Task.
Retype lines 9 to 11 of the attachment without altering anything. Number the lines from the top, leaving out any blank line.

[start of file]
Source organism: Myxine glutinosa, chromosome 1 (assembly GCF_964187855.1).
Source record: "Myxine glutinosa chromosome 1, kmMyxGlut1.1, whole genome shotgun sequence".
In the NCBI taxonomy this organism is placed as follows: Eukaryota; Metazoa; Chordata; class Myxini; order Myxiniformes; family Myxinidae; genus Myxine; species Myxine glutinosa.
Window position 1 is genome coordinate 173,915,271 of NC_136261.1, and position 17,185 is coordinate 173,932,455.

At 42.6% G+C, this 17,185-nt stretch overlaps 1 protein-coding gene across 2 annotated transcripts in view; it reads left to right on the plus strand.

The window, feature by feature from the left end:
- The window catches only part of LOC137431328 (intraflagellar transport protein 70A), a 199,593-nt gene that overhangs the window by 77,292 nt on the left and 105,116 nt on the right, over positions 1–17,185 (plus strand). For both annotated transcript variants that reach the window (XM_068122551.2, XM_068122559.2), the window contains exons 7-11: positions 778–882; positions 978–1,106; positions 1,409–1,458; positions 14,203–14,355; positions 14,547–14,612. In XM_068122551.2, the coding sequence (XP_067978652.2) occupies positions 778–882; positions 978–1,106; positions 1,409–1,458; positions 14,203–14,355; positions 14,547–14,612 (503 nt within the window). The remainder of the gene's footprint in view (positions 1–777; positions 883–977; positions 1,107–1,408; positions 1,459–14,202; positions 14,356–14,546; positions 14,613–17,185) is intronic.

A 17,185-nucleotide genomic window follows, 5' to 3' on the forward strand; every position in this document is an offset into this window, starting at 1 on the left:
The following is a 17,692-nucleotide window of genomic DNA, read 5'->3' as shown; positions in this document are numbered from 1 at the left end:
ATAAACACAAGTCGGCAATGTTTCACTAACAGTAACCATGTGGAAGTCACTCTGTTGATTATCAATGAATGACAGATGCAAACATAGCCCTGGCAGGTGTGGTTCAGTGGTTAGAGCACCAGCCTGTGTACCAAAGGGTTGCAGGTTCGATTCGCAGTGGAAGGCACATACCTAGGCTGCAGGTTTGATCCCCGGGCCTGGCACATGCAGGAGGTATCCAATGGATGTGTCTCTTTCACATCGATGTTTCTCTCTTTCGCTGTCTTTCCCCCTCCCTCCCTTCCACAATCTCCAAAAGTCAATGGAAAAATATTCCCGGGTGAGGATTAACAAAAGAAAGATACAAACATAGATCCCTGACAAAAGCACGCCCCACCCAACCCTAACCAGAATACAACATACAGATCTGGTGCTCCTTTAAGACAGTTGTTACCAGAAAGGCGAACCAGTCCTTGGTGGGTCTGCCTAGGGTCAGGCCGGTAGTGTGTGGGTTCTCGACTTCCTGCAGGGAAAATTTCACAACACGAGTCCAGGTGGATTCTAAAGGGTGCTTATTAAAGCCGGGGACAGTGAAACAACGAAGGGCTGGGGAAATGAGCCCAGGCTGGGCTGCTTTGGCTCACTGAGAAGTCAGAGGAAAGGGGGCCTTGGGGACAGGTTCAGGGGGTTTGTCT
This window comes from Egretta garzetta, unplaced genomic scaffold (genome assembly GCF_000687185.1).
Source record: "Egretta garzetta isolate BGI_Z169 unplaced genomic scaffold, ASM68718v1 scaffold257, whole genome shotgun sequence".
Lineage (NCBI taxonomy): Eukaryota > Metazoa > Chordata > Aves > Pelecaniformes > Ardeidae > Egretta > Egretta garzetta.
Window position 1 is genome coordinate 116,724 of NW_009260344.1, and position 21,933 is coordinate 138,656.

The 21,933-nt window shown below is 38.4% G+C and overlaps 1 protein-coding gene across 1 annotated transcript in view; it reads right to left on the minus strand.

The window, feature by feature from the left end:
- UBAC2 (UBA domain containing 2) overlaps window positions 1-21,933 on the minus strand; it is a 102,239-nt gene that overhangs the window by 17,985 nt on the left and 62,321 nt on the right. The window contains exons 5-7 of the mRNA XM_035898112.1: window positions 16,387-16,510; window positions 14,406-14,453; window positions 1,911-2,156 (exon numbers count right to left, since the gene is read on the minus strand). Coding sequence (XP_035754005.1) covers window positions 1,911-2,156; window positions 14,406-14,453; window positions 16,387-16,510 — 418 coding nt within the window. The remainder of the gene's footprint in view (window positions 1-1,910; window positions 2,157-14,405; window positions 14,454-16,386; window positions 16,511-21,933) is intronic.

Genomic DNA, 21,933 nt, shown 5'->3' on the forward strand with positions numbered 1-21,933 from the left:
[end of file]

The following is a 17,692-nucleotide window of genomic DNA, read 5'->3' as shown; positions in this document are numbered from 1 at the left end:
ATAAACACAAGTCGGCAATGTTTCACTAACAGTAACCATGTGGAAGTCACTCTGTTGATTATCAATGAATGACAGATGCAAACATAGCCCTGGCAGGTGTGGTTCAGTGGTTAGAGCACCAGCCTGTGTACCAAAGGGTTGCAGGTTCGATTCGCAGTGGAAGGCACATACCTAGGCTGCAGGTTTGATCCCCGGGCCTGGCACATGCAGGAGGTATCCAATGGATGTGTCTCTTTCACATCGATGTTTCTCTCTTTCGCTGTCTTTCCCCCTCCCTCCCTTCCACAATCTCCAAAAGTCAATGGAAAAATATTCCCGGGTGAGGATTAACAAAAGAAAGATACAAACATAGATCCCTGACAAAAGCACGCCCCACCCAACCCTAACCAGAATACAACATACAGATCTGGTGCTCCTTTAAGACAGTTGTTACCAGAAAGGCGAACCAGTCCTTGGTGGGTCTGCCTAGGGTCAGGCCGGTAGTGTGTGGGTTCTCGACTTCCTGCAGGGAAAATTTCACAACACGAGTCCAGGTGGATTCTAAAGGGTGCTTATTAAAGCCGGGGACAGTGAAACAACGAAGGGCTGGGGAAATGAGCCCAGGCTGGGCTGCTTTGGCTCACTGAGAAGTCAGAGGAAAGGGGGCCTTGGGGACAGGTTCAGGGGGTTTGTCT
This window comes from Egretta garzetta, unplaced genomic scaffold (genome assembly GCF_000687185.1).